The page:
Being someone in David Fincher’s Fight Club:
overcoming the superman
University of East Anglia.
“Phallic lust is seen as a fusion of obsession and aggression […] Phallic lust begets phallocratic society, that is sadosociety, which is, in fact, pseudosociety.”
Mary Daly, Pure Lust: Elemental Feminist Philosophy, 1992.
“Is making up people intimately linked to control? The answer […] might conceivably be yes.”
Ian Hacking, Reconstructing Individualism: Autonomy, Individuality,
and the Self in Western Thought, 1986.
“It is […] the responsibility of people making films and people making all art to specifically address dysfunctions in the culture.”
“I thought this is a piece about the challenge of individual self-overcoming.”
Edward Norton, interviewed at Yale University, 1999.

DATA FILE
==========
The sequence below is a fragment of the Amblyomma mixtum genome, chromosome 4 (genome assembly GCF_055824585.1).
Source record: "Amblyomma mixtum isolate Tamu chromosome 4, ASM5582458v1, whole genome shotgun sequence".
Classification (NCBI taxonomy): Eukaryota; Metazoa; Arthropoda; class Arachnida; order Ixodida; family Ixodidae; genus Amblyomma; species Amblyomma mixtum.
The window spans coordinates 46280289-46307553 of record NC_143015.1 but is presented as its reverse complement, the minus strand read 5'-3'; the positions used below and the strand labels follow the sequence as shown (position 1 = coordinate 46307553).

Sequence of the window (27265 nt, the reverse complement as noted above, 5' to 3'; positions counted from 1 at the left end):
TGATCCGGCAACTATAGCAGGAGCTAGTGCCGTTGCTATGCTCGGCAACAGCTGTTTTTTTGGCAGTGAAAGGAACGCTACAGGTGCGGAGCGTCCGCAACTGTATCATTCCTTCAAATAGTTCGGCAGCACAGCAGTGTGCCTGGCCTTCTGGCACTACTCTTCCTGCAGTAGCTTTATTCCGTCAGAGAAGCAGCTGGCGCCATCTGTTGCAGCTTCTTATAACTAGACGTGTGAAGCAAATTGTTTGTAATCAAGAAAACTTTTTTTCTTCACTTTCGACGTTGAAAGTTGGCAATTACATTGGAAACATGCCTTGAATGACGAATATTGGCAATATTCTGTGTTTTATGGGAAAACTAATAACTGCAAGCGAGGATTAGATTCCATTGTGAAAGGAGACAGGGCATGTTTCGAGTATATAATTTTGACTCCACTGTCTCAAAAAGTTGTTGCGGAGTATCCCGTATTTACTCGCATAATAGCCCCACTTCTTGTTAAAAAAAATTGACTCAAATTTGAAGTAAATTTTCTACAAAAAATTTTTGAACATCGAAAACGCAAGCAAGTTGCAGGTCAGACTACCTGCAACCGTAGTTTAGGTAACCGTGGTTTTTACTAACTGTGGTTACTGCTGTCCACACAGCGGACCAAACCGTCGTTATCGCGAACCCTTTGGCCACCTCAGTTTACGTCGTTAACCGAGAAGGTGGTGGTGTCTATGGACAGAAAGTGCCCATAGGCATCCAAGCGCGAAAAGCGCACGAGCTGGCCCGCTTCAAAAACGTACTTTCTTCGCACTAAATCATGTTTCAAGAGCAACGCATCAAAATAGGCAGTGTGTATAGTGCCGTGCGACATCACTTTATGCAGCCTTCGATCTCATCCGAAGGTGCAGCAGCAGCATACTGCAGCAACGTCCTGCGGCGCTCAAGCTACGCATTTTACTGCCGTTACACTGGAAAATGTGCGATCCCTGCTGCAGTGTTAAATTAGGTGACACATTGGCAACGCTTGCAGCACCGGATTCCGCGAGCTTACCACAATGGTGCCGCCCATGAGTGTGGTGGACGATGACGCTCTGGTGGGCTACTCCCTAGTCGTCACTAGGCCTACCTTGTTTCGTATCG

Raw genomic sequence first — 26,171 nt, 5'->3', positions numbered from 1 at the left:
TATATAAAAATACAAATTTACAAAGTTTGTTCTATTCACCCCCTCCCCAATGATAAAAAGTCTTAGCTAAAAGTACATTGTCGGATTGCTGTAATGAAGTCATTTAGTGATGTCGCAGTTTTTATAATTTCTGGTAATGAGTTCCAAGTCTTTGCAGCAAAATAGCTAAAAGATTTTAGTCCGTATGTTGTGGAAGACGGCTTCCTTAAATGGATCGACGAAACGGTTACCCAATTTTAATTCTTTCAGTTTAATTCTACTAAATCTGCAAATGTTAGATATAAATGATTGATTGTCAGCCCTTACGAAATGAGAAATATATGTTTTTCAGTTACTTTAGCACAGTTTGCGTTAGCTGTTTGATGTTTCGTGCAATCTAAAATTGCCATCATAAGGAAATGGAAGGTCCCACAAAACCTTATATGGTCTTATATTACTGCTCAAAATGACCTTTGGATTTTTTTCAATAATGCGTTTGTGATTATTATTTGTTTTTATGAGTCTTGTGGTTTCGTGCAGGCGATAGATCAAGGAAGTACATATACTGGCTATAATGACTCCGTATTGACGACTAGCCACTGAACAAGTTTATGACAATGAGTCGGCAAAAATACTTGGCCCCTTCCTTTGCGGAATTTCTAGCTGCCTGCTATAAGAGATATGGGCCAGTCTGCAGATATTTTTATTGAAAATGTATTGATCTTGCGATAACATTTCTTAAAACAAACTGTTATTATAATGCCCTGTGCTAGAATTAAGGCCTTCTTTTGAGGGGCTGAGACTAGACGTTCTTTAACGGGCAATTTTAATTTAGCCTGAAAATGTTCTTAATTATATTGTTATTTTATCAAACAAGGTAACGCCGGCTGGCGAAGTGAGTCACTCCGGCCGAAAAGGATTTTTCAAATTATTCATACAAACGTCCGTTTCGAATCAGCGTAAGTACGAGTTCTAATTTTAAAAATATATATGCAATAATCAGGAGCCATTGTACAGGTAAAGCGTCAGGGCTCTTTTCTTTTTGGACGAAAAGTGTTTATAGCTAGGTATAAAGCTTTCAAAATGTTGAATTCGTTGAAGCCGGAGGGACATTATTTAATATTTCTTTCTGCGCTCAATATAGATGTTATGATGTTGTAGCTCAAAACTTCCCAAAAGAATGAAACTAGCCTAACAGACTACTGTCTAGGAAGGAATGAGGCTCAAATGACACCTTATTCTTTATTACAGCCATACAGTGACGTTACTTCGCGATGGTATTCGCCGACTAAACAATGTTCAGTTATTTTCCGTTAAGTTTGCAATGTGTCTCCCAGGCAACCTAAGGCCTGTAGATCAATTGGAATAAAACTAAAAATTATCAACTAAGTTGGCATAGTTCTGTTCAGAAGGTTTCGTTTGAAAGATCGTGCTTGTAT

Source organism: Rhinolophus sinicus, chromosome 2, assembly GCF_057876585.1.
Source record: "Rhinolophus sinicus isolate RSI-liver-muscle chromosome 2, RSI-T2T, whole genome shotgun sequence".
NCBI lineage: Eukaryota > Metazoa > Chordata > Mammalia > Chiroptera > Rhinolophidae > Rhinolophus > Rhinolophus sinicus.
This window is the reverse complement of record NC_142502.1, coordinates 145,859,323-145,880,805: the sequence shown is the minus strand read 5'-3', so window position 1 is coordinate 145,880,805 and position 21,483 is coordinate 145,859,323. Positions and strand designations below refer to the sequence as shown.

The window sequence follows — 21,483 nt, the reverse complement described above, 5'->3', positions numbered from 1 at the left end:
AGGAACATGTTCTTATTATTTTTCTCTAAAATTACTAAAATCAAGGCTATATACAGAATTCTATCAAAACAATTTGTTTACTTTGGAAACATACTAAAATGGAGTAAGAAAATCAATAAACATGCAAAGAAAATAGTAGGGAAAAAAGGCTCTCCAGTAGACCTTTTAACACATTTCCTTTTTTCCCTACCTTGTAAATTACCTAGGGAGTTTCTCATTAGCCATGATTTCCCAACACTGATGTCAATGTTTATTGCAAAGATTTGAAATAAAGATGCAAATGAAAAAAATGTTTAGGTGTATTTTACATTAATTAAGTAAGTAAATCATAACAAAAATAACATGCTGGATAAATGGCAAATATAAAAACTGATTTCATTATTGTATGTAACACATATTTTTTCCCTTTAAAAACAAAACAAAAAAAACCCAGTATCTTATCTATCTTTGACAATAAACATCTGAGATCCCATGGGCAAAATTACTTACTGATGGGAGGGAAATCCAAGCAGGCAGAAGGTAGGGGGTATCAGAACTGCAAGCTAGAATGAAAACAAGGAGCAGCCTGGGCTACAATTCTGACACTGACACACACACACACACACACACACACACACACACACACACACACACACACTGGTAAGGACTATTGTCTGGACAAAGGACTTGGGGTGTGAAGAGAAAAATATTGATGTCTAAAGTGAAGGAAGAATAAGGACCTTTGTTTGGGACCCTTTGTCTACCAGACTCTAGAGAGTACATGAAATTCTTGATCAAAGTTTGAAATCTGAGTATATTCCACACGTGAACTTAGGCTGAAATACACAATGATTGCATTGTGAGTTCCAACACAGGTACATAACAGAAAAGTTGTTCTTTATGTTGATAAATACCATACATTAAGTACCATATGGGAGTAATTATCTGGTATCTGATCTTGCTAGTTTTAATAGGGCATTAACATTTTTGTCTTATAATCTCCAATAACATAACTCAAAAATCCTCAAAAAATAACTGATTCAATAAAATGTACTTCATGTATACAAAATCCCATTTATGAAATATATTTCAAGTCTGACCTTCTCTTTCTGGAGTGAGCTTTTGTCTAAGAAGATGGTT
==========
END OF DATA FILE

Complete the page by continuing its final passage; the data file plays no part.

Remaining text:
David Fincher’s Fight Club is very much a product of its time, reflecting and examining the felt crisis of masculinity. This essay will be an examination of Fight Club as a piece of philosophy, as a contribution to the debate of what it means to be a man, focusing on the validity of the question itself and examining the relationship between the narrator and Tyler in the context of labelling theory as discussed in Ian Hacking’s article, Making Up People. It will discuss whether the very posing of the question “what does it mean to be a man?” is in fact a hindrance, and whether or not the very question itself is flawed and is not the way to finding out what being a man involves. It will examine what Edward Norton terms the “seduction of negativity and nihilism” and consider the characters of Tyler and the narrator as versions of the Nietzschean uebermensch, examining the different versions of self-improvement and the Superhuman explored in the film. It will also examine Tyler’s close bind to phallic lust as discussed in Mary Daly’s book, Pure Lust.